Happy steps!

AT miles traveled: 1.2

AT miles remaining: 2,188.8

Day 1: Springer Mountain Approach


Virtual Appalachian Trail Through-hike recap: Day 1, 4.6 miles

Pictured above is one of the amazing views I would have seen yesterday, during the first day of hiking the Appalachian Trail. Instead, since this is an A.T. through-hike simulation, I saw the flora and fauna that is indigenous to the Orlando area while I walked around my neighborhood. I may have been seeing ducks, palm trees, and dog poop while I walked, but I was sensing the cool mountain air, crisp evergreen trees, and this particular waterfall.

Yesterday I clocked 4.6 miles, just a little bit over my 10,000 step minimum. Since the approach trail leading to the top of Springer Mountain is an 8.8-mile hike, I made camp last night about halfway to the actual beginning of the Appalachian Trail.

At this rate, I’ll be done in 476 days. That’s a year and four months. Since the slow through-hikers generally finish this expedition in less than half that time, it is clear that I will need to walk a lot more. I may need to increase to a daily 20K or 25K step minimum before it’s over but during these first legs of the journey, I want to give myself time to warm up to this new level of activity. For now, I’m happy to just be on the trail and headed to Maine.

This morning, I woke to a gentle pitter-patter on the tent’s rain fly and was instantly glad I put it on last night. While I might not normally leave my warm and comfortable bed on wet mornings like this, I realize that I can’t live by the side of this trail on the side of a mountain forever. In a moment, I will need to break camp and head north again.

I hope to be at the peak of Springer Mountain by later this afternoon and finally on the A.T. itself. If you’d like to follow along, you can use this trail map that shows the 76-miles of the trail that pass through Georgia. I am down at the “bottom” and working my way “up.”

Happy steps!

Miles traveled: (-4.2)

Miles remaining: 2,194.2


Virtual A.T. Through-hike Eve

southern-terminous-walking-AT-springer-mountainCheers Veganauts! This is a brief introductory post to kick off my virtual Appalachian Trail through-hike. There will be plenty of time in the weeks and months ahead to describe the scope, purpose, and reality of this 2,190-mile journey. For now, let me simply describe what I am doing.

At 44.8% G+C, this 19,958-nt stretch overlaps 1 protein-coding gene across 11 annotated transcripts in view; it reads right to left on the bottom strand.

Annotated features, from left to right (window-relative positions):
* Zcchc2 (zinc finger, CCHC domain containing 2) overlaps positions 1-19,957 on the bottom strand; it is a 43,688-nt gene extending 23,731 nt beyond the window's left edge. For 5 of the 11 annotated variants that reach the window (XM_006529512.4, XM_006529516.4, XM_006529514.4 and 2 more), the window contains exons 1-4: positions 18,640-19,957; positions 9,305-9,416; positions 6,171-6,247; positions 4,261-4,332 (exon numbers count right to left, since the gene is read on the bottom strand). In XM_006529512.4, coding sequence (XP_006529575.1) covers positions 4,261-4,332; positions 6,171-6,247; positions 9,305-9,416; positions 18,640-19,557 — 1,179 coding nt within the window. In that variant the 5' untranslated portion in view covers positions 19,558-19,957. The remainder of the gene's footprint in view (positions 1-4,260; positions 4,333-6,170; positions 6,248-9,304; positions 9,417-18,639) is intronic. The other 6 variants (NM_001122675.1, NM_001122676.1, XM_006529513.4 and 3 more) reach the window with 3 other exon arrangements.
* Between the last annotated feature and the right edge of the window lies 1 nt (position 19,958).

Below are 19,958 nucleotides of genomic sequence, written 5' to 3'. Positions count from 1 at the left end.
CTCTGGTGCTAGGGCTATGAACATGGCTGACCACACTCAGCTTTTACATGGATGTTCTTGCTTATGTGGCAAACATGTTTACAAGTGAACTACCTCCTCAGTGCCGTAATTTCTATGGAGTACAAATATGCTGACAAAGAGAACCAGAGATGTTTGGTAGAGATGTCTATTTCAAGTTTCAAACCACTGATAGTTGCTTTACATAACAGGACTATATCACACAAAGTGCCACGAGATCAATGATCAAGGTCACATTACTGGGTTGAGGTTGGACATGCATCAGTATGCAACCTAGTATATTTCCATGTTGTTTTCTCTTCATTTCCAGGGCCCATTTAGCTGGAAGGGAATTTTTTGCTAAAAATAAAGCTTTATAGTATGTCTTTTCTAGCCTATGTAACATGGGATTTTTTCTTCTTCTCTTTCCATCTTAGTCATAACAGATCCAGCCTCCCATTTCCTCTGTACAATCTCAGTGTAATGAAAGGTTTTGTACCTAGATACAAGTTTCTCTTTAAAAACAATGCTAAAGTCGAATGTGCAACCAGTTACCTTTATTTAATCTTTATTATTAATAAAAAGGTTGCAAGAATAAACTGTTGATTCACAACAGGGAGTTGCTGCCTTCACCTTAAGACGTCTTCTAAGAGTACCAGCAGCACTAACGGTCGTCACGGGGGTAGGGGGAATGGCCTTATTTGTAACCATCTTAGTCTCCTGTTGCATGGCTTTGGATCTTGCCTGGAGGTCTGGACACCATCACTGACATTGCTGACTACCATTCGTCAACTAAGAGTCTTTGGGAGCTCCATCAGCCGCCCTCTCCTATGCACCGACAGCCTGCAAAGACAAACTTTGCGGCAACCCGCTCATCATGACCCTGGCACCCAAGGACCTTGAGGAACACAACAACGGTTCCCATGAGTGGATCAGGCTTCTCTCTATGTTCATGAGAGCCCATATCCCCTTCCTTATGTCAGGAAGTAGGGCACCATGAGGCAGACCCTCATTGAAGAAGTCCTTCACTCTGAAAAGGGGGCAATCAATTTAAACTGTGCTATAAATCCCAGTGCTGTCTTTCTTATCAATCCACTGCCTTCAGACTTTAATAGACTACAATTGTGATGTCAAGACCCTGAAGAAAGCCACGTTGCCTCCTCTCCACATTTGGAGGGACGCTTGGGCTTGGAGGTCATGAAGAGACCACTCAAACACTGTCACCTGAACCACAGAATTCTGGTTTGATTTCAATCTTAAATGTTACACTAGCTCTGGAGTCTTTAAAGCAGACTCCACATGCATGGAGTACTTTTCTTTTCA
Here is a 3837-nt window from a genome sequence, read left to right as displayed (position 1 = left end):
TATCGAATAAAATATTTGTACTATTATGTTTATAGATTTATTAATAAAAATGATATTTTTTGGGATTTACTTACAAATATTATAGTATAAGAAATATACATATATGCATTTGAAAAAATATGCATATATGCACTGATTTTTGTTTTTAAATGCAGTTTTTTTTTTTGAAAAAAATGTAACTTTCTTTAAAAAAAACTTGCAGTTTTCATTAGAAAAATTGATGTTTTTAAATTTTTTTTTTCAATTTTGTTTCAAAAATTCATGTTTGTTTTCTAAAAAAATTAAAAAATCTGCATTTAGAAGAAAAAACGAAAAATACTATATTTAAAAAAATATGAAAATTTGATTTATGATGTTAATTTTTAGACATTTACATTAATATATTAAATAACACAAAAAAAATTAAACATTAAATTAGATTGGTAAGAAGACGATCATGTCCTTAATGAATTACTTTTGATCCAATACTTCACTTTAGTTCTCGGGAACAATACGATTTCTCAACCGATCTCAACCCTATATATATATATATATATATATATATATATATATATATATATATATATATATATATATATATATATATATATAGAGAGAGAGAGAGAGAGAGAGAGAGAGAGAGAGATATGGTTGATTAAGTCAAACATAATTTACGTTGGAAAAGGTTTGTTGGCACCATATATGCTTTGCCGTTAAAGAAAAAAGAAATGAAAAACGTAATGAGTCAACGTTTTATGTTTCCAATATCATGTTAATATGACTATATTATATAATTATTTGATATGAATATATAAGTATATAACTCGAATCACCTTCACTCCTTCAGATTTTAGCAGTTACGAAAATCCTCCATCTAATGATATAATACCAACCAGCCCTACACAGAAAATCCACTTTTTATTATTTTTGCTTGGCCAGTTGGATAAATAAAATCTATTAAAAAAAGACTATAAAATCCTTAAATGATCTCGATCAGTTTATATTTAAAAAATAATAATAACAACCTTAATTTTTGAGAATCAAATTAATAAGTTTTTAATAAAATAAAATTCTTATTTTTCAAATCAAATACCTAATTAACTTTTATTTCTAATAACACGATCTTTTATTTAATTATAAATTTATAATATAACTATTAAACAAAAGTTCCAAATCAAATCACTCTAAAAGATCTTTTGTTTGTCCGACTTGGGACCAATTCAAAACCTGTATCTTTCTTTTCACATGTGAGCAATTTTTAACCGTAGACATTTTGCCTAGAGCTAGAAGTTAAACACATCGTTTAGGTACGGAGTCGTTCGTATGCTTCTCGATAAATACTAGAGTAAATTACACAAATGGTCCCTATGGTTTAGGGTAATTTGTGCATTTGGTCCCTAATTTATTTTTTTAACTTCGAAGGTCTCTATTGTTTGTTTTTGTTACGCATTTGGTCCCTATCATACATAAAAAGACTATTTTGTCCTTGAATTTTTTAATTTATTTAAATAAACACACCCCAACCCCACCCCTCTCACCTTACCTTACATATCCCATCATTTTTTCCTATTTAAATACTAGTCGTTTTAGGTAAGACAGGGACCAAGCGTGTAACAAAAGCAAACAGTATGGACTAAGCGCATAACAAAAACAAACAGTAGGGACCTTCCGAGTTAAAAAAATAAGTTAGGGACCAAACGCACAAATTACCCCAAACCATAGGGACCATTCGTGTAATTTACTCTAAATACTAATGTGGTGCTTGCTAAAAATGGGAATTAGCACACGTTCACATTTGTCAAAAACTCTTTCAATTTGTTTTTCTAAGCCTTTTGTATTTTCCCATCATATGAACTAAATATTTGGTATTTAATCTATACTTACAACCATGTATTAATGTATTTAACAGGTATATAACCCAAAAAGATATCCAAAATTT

I’m walking… a lot.

While I may be living and working in central Florida, my heart and mind will be through-hiking from Springer Mountain, Georgia to Mt. Katahdin, Maine. Consider it an A.T. hiking simulation where I use my Fitbit to log the distance and my keyboard to tell you all about it. It could take from six-months to a year for me to walk the length of the Eastern Seaboard and while my job is very flexible, I think this simulated version will allow me to get the through-hike experience without putting the rest of my life on hold.

Today was my last day of preparations before the hike begins. I woke up this morning and packed all of my imaginary gear in my expensive backpack from REI. Then I loaded it in my imaginary hunter green Tesla model X and headed north to Dawsonville, GA. Let’s make one thing clear- when I plan imaginary expeditions, money is no object.

Once in Dawsonville, my hyper-intelligent car dropped me off at Amicalola State Park, where I checked in, found the campsite, and pitched my bright yellow tent. After a dinner of beans and rice, I sat with my back against a tree and watched the sun dip below the dusky blue mountains for the first of many evenings on this adventure.

Now that I’m curled up on my sleeping bag here in the dark I’m finding it very hard to sleep. Tomorrow morning I will wake up and start the 8.8-mile side trail that leads to Springer Mountain where the A.T. officially begins. Ironically, the night before an adventure is seldom a good time to rest.

Who knows what the next six to twelve months will bring? All I know for sure is that I’m excited to have someone to share this experience with. I’ll be telling you all about the journeys, both real and simulated. The conversation will probably focus on exercise but could meander from point to point like the 2190-mile trail itself.

Happy steps!

Miles traveled: (-8.8)

Miles remaining: 2,198.8

Oh, a Month Passed?